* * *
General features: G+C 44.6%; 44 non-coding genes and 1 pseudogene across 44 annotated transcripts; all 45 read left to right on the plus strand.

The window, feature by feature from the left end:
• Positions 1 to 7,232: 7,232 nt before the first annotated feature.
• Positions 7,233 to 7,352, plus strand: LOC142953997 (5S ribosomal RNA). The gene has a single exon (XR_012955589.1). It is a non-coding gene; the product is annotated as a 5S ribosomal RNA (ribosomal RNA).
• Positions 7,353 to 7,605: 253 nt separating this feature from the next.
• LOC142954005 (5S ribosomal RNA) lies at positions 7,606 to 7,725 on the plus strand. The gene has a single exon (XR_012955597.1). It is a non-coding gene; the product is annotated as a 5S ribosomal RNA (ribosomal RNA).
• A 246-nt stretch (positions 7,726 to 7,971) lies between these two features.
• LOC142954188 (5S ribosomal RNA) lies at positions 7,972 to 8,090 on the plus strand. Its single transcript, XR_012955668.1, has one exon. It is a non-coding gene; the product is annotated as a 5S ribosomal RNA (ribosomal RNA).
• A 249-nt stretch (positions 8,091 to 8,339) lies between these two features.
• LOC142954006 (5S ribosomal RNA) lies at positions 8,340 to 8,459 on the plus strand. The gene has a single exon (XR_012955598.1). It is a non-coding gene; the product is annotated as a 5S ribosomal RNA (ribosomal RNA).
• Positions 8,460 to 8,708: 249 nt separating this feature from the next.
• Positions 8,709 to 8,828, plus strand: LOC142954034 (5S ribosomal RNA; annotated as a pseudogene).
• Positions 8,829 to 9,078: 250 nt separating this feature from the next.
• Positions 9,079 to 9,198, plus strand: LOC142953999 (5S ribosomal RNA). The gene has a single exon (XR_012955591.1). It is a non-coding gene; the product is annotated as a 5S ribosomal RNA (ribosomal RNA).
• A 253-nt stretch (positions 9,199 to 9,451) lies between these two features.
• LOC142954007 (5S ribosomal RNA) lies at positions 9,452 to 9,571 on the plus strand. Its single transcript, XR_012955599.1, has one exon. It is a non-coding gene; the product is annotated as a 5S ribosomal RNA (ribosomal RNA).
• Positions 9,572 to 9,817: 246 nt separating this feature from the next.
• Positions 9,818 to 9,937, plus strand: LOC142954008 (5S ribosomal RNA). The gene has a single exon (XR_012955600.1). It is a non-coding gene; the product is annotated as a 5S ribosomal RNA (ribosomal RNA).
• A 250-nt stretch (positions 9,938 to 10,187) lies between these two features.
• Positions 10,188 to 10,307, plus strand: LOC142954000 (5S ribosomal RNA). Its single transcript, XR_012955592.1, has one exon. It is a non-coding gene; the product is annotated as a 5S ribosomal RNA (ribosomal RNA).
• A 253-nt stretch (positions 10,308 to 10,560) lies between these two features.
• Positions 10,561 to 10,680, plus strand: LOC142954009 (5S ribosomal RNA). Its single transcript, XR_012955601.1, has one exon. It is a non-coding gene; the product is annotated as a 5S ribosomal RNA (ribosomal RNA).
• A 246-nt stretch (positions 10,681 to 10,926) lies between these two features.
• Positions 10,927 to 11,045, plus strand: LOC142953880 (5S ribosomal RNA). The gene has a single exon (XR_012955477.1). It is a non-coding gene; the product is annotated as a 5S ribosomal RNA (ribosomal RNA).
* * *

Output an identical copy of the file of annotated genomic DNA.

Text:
General features: G+C 44.6%; 44 non-coding genes and 1 pseudogene across 44 annotated transcripts; all 45 read left to right on the plus strand.

The window, feature by feature from the left end:
• Positions 1 to 7,232: 7,232 nt before the first annotated feature.
• Positions 7,233 to 7,352, plus strand: LOC142953997 (5S ribosomal RNA). The gene has a single exon (XR_012955589.1). It is a non-coding gene; the product is annotated as a 5S ribosomal RNA (ribosomal RNA).
• Positions 7,353 to 7,605: 253 nt separating this feature from the next.
• LOC142954005 (5S ribosomal RNA) lies at positions 7,606 to 7,725 on the plus strand. The gene has a single exon (XR_012955597.1). It is a non-coding gene; the product is annotated as a 5S ribosomal RNA (ribosomal RNA).
• A 246-nt stretch (positions 7,726 to 7,971) lies between these two features.
• LOC142954188 (5S ribosomal RNA) lies at positions 7,972 to 8,090 on the plus strand. Its single transcript, XR_012955668.1, has one exon. It is a non-coding gene; the product is annotated as a 5S ribosomal RNA (ribosomal RNA).
• A 249-nt stretch (positions 8,091 to 8,339) lies between these two features.
• LOC142954006 (5S ribosomal RNA) lies at positions 8,340 to 8,459 on the plus strand. The gene has a single exon (XR_012955598.1). It is a non-coding gene; the product is annotated as a 5S ribosomal RNA (ribosomal RNA).
• Positions 8,460 to 8,708: 249 nt separating this feature from the next.
• Positions 8,709 to 8,828, plus strand: LOC142954034 (5S ribosomal RNA; annotated as a pseudogene).
• Positions 8,829 to 9,078: 250 nt separating this feature from the next.
• Positions 9,079 to 9,198, plus strand: LOC142953999 (5S ribosomal RNA). The gene has a single exon (XR_012955591.1). It is a non-coding gene; the product is annotated as a 5S ribosomal RNA (ribosomal RNA).
• A 253-nt stretch (positions 9,199 to 9,451) lies between these two features.
• LOC142954007 (5S ribosomal RNA) lies at positions 9,452 to 9,571 on the plus strand. Its single transcript, XR_012955599.1, has one exon. It is a non-coding gene; the product is annotated as a 5S ribosomal RNA (ribosomal RNA).
• Positions 9,572 to 9,817: 246 nt separating this feature from the next.
• Positions 9,818 to 9,937, plus strand: LOC142954008 (5S ribosomal RNA). The gene has a single exon (XR_012955600.1). It is a non-coding gene; the product is annotated as a 5S ribosomal RNA (ribosomal RNA).
• A 250-nt stretch (positions 9,938 to 10,187) lies between these two features.
• Positions 10,188 to 10,307, plus strand: LOC142954000 (5S ribosomal RNA). Its single transcript, XR_012955592.1, has one exon. It is a non-coding gene; the product is annotated as a 5S ribosomal RNA (ribosomal RNA).
• A 253-nt stretch (positions 10,308 to 10,560) lies between these two features.
• Positions 10,561 to 10,680, plus strand: LOC142954009 (5S ribosomal RNA). Its single transcript, XR_012955601.1, has one exon. It is a non-coding gene; the product is annotated as a 5S ribosomal RNA (ribosomal RNA).
• A 246-nt stretch (positions 10,681 to 10,926) lies between these two features.
• Positions 10,927 to 11,045, plus strand: LOC142953880 (5S ribosomal RNA). The gene has a single exon (XR_012955477.1). It is a non-coding gene; the product is annotated as a 5S ribosomal RNA (ribosomal RNA).